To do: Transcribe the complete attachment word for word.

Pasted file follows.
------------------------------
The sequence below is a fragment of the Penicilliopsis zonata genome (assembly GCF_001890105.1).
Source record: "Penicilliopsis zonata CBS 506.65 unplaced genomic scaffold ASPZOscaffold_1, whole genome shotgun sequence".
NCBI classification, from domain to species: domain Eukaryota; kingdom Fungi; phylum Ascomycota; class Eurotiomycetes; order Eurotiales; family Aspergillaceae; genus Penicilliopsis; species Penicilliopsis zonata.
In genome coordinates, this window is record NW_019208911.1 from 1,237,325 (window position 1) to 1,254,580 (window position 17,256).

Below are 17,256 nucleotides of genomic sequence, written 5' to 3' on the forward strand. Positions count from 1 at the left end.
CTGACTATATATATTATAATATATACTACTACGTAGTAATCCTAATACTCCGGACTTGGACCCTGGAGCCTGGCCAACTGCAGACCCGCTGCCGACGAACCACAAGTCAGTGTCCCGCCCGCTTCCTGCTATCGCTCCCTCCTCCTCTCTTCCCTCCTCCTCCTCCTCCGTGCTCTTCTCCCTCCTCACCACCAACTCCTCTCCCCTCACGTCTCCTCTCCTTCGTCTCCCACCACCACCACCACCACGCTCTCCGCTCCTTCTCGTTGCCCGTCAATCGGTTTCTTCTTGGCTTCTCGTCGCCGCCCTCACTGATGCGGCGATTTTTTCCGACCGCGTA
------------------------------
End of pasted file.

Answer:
The sequence below is a fragment of the Penicilliopsis zonata genome (assembly GCF_001890105.1).
Source record: "Penicilliopsis zonata CBS 506.65 unplaced genomic scaffold ASPZOscaffold_1, whole genome shotgun sequence".
NCBI classification, from domain to species: domain Eukaryota; kingdom Fungi; phylum Ascomycota; class Eurotiomycetes; order Eurotiales; family Aspergillaceae; genus Penicilliopsis; species Penicilliopsis zonata.
In genome coordinates, this window is record NW_019208911.1 from 1,237,325 (window position 1) to 1,254,580 (window position 17,256).

Below are 17,256 nucleotides of genomic sequence, written 5' to 3' on the forward strand. Positions count from 1 at the left end.
CTGACTATATATATTATAATATATACTACTACGTAGTAATCCTAATACTCCGGACTTGGACCCTGGAGCCTGGCCAACTGCAGACCCGCTGCCGACGAACCACAAGTCAGTGTCCCGCCCGCTTCCTGCTATCGCTCCCTCCTCCTCTCTTCCCTCCTCCTCCTCCTCCGTGCTCTTCTCCCTCCTCACCACCAACTCCTCTCCCCTCACGTCTCCTCTCCTTCGTCTCCCACCACCACCACCACCACGCTCTCCGCTCCTTCTCGTTGCCCGTCAATCGGTTTCTTCTTGGCTTCTCGTCGCCGCCCTCACTGATGCGGCGATTTTTTCCGACCGCGTA